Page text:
Confederate failure to make Lee commander of all forces

Maki

Ad Honorem
Jan 2017
3,792
Republika Srpska
How is it any different from what I said (that you attempted to rebut)? That's the right question.

I said the movement was "significant,"which is what you questioned, and you said the movement was "widely" denounced. Somewhere between those two modifiers, which are not necessarily mutually exclusive, is the optimum qualifier. When a President signs an order, the national legislature passes an enactment, and 7 out of 11 governors in a strong states'-rights confederation make a call for something - the movement threatens the threshold for what is "significant."
Speaking of the 7 governers, 5 of them were forced to explain that they never wanted to arm the slaves, so this shows that their proposition was rejected in the South at the time.
 

Code Blue

Ad Honorem
Feb 2015
4,441
Caribbean
So, yes, Democrats did have other interests besides preserving and protecting slavery.
And when the (Republican) Corwin Amendment passed the House 133 to 65, and the Senate 24-12 on March 2, does anyone have a breakdown showing how many Republicans voted to preserve and protect slavery?
 

Code Blue

Ad Honorem
Feb 2015
4,441
Caribbean
Speaking of the 7 governers, 5 of them were forced to explain that they never wanted to arm the slaves, so this shows that their proposition was rejected in the South at the time.
Does it somehow enhance your criticism of my label "significant" to point out that it was significant enough to attract significant opposition across the region?
 

Maki

Ad Honorem
Jan 2017
3,792
Republika Srpska
Does it somehow enhance your criticism of my label "significant" to point out that it was significant enough to attract significant opposition across the region?
It attracted significan opposition, true. That doesn't automatically make it significant. Especially since most Southerners vehemently opposed it, and while it had strong backers, none of them (except Robert E. Lee) were willing to go all the way. The governors you mentioned deliberately avoided mentioning the recruitment of black soldiers and instead chose to say that the blacks should be forced into "service as may be required".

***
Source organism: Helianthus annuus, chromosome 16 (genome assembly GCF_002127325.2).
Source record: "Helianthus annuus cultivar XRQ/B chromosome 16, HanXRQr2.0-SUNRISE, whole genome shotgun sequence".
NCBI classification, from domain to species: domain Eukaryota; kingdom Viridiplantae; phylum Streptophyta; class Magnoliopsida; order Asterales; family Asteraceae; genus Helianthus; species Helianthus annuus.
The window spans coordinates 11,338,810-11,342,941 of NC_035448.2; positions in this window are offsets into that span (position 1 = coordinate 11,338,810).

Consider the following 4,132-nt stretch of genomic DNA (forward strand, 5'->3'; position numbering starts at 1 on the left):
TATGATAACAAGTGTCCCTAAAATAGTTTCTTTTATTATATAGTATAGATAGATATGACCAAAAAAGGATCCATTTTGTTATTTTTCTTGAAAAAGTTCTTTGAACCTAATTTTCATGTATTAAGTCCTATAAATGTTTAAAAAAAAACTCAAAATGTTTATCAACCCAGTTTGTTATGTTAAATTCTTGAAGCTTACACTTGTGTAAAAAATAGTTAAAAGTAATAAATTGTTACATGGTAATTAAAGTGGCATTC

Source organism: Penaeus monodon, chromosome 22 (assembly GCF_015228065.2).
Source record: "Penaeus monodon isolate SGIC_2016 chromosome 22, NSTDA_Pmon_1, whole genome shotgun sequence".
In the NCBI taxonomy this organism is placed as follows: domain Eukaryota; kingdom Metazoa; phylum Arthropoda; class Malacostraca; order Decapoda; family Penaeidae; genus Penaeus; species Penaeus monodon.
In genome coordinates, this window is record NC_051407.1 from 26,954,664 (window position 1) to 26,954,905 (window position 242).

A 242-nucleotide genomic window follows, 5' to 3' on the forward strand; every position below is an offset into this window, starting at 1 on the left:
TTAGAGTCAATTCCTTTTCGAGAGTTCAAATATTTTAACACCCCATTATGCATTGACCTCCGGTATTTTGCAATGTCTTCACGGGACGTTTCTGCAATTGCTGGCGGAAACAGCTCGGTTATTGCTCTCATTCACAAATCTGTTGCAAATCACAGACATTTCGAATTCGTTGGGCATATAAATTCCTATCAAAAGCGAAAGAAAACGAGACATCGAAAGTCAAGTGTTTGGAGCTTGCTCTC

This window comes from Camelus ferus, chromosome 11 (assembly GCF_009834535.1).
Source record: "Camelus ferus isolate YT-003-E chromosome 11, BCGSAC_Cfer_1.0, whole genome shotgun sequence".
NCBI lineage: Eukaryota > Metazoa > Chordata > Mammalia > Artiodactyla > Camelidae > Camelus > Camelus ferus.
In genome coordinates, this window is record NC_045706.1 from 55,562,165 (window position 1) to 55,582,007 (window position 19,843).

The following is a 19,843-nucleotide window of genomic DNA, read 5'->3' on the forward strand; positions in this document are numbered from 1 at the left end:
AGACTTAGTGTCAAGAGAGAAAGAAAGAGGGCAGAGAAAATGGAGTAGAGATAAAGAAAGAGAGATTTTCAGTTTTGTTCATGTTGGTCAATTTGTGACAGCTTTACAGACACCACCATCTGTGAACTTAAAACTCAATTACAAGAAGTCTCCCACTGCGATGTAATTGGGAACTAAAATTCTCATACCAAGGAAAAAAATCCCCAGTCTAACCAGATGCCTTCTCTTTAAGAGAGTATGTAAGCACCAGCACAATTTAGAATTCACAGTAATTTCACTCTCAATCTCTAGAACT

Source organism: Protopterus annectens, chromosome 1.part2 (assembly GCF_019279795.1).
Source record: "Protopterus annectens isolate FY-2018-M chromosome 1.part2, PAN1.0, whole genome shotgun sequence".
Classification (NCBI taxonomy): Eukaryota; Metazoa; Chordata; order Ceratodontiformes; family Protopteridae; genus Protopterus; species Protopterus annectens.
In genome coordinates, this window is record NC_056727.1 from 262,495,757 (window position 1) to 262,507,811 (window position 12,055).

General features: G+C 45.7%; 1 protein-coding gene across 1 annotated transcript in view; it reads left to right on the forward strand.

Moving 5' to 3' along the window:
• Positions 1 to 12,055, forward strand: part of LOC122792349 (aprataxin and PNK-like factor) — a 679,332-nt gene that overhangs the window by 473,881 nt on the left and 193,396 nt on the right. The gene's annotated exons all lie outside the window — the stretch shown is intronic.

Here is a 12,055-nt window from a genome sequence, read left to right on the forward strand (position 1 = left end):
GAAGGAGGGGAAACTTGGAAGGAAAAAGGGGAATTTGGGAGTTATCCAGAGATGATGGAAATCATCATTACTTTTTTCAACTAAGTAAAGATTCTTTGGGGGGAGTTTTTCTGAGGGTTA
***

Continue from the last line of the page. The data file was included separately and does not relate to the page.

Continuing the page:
Jefferson Davis was also deliberately ambiguous. During his November 7th address, he opposed arming the slaves at that time and only said:
"Should the alternative ever be presented of subjugation or the employment of the slave as a soldier, there seems no reason to doubt what should then be our decision."
So, he wasn't willing to go all in with his idea of recruiting blacks, instead he presented it as a possible alternative at a later, unspecified date.
 

Bart Dale

Ad Honorem
Dec 2009
7,095
I recall one Confederate saying something to the effect that if blacks could be good soldiers, then the justification of the the Confederacy was wrong. Making blacks soldiers would expose it as a lie that they were inferior and incapable of governing themselves.
 
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Maki

Ad Honorem
Jan 2017
3,792
Republika Srpska
I recall one Confederate saying something to the effect that if blacks could be good soldiers, then the justification of the the Confederacy was wrong. Making blacks soldiers would expose it as a lie that they were inferior and incapable of governing themselves.
It was Howell Cobb and he said:
"If slaves will make good soldiers our whole theory of slavery is wrong."
 
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sculptingman

Ad Honorem